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India's batting engine stalls again
by NT Shiv Kumar
Oct 26, 2006
The scoreline might suggest it was an even keel thriller but it was a minor aberration at the finish line in an otherwise flawless domination by the Caribbeans to reach the semis and leave India at the mercy of the Aussies.

For India, it was one of those days where nothing went right from the word get go – a bizarre team selection that defied logic – four seamers on a docile, slow, barren track. Someone must have been hallucinating on Ahmedabad being a Perth or Headingley and I don’t believe it was Dravid because he seemed as perplexed as the others during the toss when asked about the team composition – he merely mumbled saying they have a quickie replacing Powar.

They say courage and conviction go together and Dravid clearly didn’t have the courage to take the name of RP Singh. Deep in his heart, he knew he was playing a team of 10 for this match. He probably couldn’t win the case with the coach (or with selectors who love to value-add in home series) for atleast going with an extra batsman in Dinesh Mongia who could have provided the batting cushion given the vagaries of the top order batting form.

The Indian top order perhaps think that batting needs to be done with only the top portion of the body – one wondered if Sehwag and Pathan put glue to their shoes to counter the cracks. They took their feet completely out of the batting equation and the manner of their dismissals would certainly sunset all the products they endorse. Another logic- defying decision of sending Pathan at number 3 added to the miseries of the captain who then tried to rebuild it all with Tendulkar.

India’s self-destruct button notwithstanding, the Windies bowlers were impeccable in their length and pace variation that got the better of Tendulkar inside edging an offside flourish onto his stumps – the deathly silence of that moment was soon infused with some energy in the crowd when Dravid and Yuvraj went about the run gathering phase in a workman like manner. 125 for 3 at the half way stage suggested a healthy enough platform to target 260-270 with Dhoni geared up for the late assault.

India lost the plot when Yuvraj momentarily thought he was batting on a hard baked flat track – he played early on his booming cover drive uppishly and perished yet again on slow tracks, something that India needs to worry about if Yuvraj is one of the lynchpins for the WC2007 with similar tracks.

Given that Dravid is so darn crucial for a healthy total, his run out was a game-changing event that stalled the climb though Dhoni injected his dose of octane at the end to make it a fighting ‘death’. Raina was completely out of depth in that situation but one hopes Dravid will continue to invest on him just like Ganguly did on Yuvraj – it’s all about confidence which would have served Raina well had he batted at number 3 in place of Pathan. And that lack of confidence weighed him down to grass the bullet from Gayle early on in the Windies chase.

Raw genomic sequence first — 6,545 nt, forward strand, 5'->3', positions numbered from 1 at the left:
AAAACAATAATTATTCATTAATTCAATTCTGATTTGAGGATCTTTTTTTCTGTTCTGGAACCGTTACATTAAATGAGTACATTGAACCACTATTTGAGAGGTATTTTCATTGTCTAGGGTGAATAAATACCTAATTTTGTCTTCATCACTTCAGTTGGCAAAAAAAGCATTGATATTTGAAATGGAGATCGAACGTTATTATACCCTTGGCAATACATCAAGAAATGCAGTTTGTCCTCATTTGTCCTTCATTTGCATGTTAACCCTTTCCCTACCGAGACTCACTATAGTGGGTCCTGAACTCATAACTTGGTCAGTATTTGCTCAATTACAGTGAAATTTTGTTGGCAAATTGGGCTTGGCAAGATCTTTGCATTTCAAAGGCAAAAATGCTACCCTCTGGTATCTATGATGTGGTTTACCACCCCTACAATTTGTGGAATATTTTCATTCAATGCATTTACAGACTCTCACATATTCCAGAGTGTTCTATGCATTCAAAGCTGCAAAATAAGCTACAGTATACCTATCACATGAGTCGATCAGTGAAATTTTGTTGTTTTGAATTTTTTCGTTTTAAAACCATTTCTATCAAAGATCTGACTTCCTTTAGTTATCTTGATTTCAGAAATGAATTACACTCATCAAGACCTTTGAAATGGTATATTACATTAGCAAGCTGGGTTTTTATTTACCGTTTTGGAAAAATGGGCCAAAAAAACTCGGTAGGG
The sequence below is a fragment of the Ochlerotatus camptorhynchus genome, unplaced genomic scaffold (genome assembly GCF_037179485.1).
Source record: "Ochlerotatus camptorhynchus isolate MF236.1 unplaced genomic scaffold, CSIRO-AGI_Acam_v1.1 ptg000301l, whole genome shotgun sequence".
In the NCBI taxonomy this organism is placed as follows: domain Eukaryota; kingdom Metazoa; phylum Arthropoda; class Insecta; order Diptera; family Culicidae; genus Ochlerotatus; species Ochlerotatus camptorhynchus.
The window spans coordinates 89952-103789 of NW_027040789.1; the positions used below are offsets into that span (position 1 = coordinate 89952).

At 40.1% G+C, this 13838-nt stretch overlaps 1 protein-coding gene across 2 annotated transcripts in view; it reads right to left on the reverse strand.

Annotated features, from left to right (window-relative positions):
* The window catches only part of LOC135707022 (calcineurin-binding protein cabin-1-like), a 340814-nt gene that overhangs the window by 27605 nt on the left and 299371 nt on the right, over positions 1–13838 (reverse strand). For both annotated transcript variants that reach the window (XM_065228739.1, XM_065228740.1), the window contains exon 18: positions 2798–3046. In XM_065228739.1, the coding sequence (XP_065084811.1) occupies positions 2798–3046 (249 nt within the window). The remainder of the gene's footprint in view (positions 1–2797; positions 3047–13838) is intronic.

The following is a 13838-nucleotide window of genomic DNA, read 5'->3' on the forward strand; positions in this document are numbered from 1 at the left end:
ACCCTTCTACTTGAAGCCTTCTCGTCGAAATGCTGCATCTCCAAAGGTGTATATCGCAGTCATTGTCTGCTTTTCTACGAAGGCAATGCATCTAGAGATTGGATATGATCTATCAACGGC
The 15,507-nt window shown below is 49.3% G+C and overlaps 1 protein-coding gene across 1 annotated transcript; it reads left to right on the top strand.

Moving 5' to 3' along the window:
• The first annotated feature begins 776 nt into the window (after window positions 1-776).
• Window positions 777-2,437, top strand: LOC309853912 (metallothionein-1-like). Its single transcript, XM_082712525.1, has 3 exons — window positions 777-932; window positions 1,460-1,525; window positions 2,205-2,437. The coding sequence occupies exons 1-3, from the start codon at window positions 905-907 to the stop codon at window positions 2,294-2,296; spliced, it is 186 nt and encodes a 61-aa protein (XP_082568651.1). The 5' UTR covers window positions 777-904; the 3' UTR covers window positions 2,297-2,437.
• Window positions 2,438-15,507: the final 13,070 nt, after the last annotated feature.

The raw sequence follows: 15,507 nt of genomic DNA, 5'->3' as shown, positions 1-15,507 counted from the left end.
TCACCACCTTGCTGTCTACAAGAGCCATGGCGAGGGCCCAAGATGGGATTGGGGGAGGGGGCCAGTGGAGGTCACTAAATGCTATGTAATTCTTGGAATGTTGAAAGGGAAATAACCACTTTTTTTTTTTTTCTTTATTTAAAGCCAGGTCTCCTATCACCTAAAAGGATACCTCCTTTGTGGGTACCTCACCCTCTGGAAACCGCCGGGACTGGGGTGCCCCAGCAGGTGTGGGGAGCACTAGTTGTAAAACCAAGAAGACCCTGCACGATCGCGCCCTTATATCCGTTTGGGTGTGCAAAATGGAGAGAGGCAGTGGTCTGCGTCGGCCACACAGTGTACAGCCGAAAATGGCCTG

Munaf Patel’s parsimony was in pleasant contrast to the millionaires in Pathan, Agarkar and RP Singh who thought they were defending a 300 plus total. Agarkar has remained an enigma since he debuted 8 years back – for someone with that experience, it’s bewildering to see such a high density of hit-me balls in his spells. RP Singh didn’t apply any learning from Bradshaw’s display and Pathan’s rhythm was a replay from his nightmarish days of recent past.

Despite all these systemic issues, India managed to make a fight of it thanks to the ‘turbanator’ who packs as much passion to his bowling as he does in his batting and Sehwag who must have inspired himself remembering the providential win he had fashioned against SA in the 2002 Champions Trophy. It was shaping that way during the last 5 overs of the game when Morton, Lara, Sarwan and Smith got out in quick succession but Agarkar bailed them out with a hit-me short ball that Samuels obliged, with 2 balls to spare. They almost undid all the good work done earlier by Gayle, Chanderpaul, Sarwan and Morton who constructed good partnerships playing common sense cricket.

Bradshaw was a more deserving candidate for the Man of the Match award that went to Chanderpaul but in the ultimate analysis it was India’s batting blues combined with dogmatic strategy on team selection and batting order that got the calypso beating louder than the bhangra.

Mohali beckons the men in blue for a ‘balle, balle’on Sunday. Beating the Aussies in the historic 2001 Kolkotta test was an inflection point in Ganguly’s captaincy continuum – if Dravid marshals his troops to kill the kangaroos on Sunday, he may well be holding the Champions Trophy for his country. That’s what beating the Aussies can do to the team psyche. And Veeru endorsed products will start selling again!

More Views by NT Shiv Kumar
  Sehwag sizzler rocks Chennai
  India unearth ABC down under - Agility, Bench Strength, Cerebral Approach
  Dhoni says no to old age home, prefers young legs
  Opener Dravid crucial for India’s game plan
  Aussie Muscles Flexed by Indian Nerves
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